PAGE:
The phenomenon of "bow waves" has been long hypothesised, but proven quite elusive. Now, using sensors from 2,000 sites across the US, researchers have what they are claiming is the "first unambiguous evidence" of upper atmospheric bow waves in the wake of an eclipse.
They were seen during the total solar eclipse that spanned coast-to-coast of the US in August 2017, and the detection was the result of a collaboration between MIT's Haystack Observatory and Norway's University of Tromsø.
The Great American Eclipse, as it has come to be known, wasn't just a rare opportunity for many Americans to experience an eclipse within driving distance - it also afforded an opportunity to conduct scientific research using equipment based in America.
The hypothesis that a solar eclipse would produce bow waves in the upper atmosphere was proposed in 1970. According to this idea, as the Moon's shadow is falling onto the atmosphere and moving across the planet with supersonic speed, the temperature dramatically falls.
Since the initial proposal in 1970, several attempts have been made to observe these waves. For starters, a 1973 study was inconclusive.
Microbarographs were used to observe a 1976 eclipse in Australia, and that study produced findings that were consistent with the eclipse bow wave hypothesis. Then, data consistent with eclipse bow waves were observed in 1987 - but neither of these events produced conclusive results.
In 2011, researchers from Taiwan announced they'd actually observed the waves. They used ground-based GPS satellite receivers to track a 2009 eclipse over Taiwan and Japan, looking for changes in electron content - a higher electron count means a higher level of ionisation as electrons get stripped from atoms, creating plasma.
The gravity waves are essentially a higher concentration of plasma in the ionosphere, and can be ascertained by that spike in electron content.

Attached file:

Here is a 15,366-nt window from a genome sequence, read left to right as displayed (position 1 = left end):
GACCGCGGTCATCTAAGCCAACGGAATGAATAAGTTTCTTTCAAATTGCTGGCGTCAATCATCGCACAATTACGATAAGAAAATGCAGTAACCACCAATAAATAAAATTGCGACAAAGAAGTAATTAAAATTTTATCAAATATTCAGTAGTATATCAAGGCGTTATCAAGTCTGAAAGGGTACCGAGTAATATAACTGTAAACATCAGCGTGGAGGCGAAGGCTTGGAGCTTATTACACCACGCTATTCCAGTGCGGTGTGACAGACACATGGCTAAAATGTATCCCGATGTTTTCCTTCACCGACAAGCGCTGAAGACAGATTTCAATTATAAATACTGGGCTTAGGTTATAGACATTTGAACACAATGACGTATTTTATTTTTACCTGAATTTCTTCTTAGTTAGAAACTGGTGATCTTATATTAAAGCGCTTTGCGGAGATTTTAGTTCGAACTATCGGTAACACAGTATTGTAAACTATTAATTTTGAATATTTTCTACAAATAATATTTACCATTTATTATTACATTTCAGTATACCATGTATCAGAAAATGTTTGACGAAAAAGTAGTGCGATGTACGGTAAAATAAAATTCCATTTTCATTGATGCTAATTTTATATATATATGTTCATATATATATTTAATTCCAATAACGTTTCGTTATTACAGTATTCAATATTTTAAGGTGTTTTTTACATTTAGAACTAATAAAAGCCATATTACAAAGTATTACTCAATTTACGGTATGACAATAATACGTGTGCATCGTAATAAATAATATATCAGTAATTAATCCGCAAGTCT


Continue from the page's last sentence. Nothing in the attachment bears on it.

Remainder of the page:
The researchers observed both bow and stern waves, wavelengths between 36 and 120 kilometres (22 and 75 miles), periods of three or five minutes, and travelling through the ionosphere at 100 metres (330 feet) per second.
This is the same technique researchers used to track this year's eclipse - but they had a lot more land available across which to track the shadow, a lot more sensors, and therefore a lot more data.
They observed the waves as electron changes across central and eastern US, with 300-400 kilometre wavelength, periods of around 25 minutes, and travelling at speeds of 280 metres per second - too quickly to be attributed to known gravity wave disturbances we get due to typical ionospheric processes.
The researchers attribute the difference in findings to the limited field of view in a narrow band used by the researchers in the 2011 study.
"This study reveals complex interconnections between the Sun, Moon, and Earth's neutral atmosphere and ionosphere, and demonstrates persistent coupling processes between different components of the Earth's atmosphere, a topic of significant community interest," the researchers wrote in their paper.
They added that their results "present the most comprehensive set of eclipse-induced wave characteristics available to date, advance theoretical understanding, and address a long-standing controversy surrounding one of nature's most spectacular active events."
The research has been published in the journal Geophysical Research Letters.